1. Top of page
  2. Abstract
  3. Materials and Methods
  4. Results
  5. Discussion
  6. Acknowledgment
  7. References
  8. Supporting Information

The impairment of hepatic metabolism due to liver injury has high systemic relevance. However, it is difficult to calculate the impairment of metabolic capacity from a specific pattern of liver damage with conventional techniques. We established an integrated metabolic spatial-temporal model (IM) using hepatic ammonia detoxification as a paradigm. First, a metabolic model (MM) based on mass balancing and mouse liver perfusion data was established to describe ammonia detoxification and its zonation. Next, the MM was combined with a spatial-temporal model simulating liver tissue damage and regeneration after CCl4 intoxication. The resulting IM simulated and visualized whether, where, and to what extent liver damage compromised ammonia detoxification. It allowed us to enter the extent and spatial patterns of liver damage and then calculate the outflow concentrations of ammonia, glutamine, and urea in the hepatic vein. The model was validated through comparisons with (1) published data for isolated, perfused livers with and without CCl4 intoxication and (2) a set of in vivo experiments. Using the experimentally determined portal concentrations of ammonia, the model adequately predicted metabolite concentrations over time in the hepatic vein during toxin-induced liver damage and regeneration in rodents. Further simulations, especially in combination with a simplified model of blood circulation with three ammonia-detoxifying compartments, indicated a yet unidentified process of ammonia consumption during liver regeneration and revealed unexpected concomitant changes in amino acid metabolism in the liver and at extrahepatic sites. Conclusion: The IM of hepatic ammonia detoxification considerably improves our understanding of the metabolic impact of liver disease and highlights the importance of integrated modeling approaches on the way toward virtual organisms. (Hepatology 2014;;60:2039–2050)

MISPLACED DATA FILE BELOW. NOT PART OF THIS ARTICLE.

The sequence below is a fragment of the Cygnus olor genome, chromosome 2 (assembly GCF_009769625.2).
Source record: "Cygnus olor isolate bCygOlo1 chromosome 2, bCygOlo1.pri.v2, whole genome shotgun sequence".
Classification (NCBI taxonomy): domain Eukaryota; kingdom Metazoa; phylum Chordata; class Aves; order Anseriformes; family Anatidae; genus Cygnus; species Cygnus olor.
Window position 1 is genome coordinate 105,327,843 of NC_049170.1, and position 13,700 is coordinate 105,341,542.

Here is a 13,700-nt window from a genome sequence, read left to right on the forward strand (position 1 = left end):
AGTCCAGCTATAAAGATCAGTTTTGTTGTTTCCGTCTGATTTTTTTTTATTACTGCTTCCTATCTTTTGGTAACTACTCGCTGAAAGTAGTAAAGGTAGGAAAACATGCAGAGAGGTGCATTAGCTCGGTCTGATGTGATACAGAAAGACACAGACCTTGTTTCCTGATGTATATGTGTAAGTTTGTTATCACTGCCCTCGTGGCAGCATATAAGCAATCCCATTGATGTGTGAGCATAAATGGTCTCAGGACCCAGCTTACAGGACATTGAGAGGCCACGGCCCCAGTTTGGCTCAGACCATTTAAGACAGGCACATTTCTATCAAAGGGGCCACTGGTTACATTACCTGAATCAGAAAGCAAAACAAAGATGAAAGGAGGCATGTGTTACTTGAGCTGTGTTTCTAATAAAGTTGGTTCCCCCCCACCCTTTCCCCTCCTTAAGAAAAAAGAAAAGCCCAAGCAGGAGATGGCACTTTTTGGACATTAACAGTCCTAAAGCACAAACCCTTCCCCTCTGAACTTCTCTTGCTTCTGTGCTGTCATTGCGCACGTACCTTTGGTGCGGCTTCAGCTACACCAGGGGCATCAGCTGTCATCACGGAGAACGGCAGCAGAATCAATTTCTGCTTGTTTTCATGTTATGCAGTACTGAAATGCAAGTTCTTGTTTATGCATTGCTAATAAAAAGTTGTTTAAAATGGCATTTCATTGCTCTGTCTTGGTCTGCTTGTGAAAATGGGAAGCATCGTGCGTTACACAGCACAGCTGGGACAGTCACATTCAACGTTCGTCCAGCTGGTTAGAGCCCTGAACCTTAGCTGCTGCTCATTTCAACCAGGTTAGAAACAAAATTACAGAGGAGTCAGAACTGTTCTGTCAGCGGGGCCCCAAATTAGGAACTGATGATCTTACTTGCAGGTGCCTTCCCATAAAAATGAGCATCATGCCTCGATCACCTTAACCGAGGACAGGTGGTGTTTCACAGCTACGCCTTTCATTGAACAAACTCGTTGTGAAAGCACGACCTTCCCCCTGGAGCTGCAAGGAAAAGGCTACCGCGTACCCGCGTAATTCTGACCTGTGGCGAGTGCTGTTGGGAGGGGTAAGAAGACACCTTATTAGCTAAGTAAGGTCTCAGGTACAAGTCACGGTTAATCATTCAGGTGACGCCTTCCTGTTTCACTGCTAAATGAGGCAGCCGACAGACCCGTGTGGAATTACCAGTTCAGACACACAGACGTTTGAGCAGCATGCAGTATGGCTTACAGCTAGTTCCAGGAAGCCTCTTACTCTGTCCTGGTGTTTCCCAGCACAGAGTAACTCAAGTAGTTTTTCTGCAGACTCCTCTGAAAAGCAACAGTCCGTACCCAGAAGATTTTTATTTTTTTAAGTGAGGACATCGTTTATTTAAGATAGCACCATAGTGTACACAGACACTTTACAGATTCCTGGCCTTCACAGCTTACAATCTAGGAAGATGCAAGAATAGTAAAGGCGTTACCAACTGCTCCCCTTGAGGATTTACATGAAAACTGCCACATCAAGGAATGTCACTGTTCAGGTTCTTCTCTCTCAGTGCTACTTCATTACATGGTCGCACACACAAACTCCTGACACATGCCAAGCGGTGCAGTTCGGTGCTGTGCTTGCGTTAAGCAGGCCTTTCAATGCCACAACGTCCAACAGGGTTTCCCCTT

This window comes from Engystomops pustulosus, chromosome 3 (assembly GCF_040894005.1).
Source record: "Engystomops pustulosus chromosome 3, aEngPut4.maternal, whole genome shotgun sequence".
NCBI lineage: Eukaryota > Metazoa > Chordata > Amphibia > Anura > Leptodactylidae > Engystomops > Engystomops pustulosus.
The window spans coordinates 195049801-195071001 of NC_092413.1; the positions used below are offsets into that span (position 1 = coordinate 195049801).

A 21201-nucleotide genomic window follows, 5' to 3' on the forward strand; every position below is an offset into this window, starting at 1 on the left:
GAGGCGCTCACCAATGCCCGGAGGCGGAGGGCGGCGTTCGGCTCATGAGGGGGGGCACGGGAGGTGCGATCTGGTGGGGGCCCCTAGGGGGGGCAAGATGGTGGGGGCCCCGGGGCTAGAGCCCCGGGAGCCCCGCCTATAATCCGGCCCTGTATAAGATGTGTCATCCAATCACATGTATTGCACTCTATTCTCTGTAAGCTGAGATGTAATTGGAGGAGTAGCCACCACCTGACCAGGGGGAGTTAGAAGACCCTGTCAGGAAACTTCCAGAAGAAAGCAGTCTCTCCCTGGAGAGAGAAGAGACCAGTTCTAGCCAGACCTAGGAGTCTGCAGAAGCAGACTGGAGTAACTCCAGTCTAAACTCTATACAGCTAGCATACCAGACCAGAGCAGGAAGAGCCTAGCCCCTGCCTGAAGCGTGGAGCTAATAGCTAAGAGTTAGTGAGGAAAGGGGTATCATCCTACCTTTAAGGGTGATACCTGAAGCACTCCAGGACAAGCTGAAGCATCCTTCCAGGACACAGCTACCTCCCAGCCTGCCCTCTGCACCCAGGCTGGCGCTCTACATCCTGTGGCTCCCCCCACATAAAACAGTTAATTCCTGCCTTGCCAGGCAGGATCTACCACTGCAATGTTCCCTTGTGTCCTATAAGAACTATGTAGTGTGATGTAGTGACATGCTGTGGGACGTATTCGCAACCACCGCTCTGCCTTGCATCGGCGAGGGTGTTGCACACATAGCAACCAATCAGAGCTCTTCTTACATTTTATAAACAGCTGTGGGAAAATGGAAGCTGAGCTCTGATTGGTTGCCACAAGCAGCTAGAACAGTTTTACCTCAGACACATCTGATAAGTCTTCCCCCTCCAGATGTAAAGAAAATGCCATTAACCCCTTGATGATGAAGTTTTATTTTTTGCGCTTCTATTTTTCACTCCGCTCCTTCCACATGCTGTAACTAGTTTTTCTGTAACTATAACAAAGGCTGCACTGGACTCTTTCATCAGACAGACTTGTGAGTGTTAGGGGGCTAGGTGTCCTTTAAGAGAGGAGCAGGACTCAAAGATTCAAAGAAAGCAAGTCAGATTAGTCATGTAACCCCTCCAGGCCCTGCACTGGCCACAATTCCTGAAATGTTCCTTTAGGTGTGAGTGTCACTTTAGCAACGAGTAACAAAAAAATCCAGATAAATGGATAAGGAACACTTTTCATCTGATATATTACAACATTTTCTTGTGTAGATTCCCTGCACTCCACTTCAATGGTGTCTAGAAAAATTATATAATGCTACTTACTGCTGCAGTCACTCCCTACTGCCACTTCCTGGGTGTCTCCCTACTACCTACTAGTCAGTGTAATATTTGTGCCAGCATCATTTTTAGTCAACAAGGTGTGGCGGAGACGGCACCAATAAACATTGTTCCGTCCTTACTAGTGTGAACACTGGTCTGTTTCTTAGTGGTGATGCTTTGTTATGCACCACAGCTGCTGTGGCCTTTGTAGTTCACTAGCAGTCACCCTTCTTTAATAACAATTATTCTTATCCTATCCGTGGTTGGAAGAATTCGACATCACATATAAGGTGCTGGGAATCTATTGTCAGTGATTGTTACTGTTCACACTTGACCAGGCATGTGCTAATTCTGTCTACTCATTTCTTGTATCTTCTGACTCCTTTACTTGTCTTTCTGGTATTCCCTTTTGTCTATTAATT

concentration at position A


concentration at a given point in space between A and B


concentration at a given point in space between A and C


concentration at position B


concentration at a given point in space between B and C


concentration at position C


measured output concentrations for j = {glutamine, NH4, urea} and k = 1, …, 13 experiments


simulated parameter-dependent output concentrations for j = {glutamine, NH4, urea} and k = 1, …, 13 experiments


concentration of glutamine


inflow concentration of glutamine


outflow concentration of glutamine


concentration of glutamine in the pericentral compartment


concentration of glutamine in the periportal compartment


concentration of NH4+


inflow concentration of NH4+


outflow concentration of NH4+


concentration of NH4+ in the pericentral compartment


concentration of NH4+ in the periportal compartment


carbamoyl phosphate synthetase


concentration of urea


inflow concentration of urea


outflow concentration of urea


concentration of urea in the pericentral compartment


concentration of urea in the periportal compartment


transported volume per unit of time


perfusion volume flow rate per liver mass








glutamine synthetase


approximate average height of a lobule


integrated metabolic spatial-temporal model


dissociation constant of glutaminase glutamine


inhibition constant of GS glutamine